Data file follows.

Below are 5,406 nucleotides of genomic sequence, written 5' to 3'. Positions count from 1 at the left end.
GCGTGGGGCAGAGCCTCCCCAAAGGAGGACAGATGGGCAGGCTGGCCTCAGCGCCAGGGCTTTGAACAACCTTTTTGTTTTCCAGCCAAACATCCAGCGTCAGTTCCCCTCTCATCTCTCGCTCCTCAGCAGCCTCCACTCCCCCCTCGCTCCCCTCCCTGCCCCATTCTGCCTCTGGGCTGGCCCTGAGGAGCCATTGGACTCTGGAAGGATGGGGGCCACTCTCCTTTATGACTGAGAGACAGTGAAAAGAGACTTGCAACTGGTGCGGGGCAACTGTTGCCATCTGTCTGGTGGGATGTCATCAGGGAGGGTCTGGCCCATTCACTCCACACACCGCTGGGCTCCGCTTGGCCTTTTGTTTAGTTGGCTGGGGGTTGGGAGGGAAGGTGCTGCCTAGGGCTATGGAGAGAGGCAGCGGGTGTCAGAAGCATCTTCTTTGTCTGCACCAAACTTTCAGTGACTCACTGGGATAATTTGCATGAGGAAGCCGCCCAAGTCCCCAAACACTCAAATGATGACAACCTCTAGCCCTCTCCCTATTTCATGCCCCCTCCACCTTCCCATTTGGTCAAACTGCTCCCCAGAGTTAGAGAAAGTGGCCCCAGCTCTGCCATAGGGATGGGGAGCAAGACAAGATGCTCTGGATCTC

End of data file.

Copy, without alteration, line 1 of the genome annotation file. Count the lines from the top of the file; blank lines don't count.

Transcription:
Below are 5,406 nucleotides of genomic sequence, written 5' to 3'. Positions count from 1 at the left end.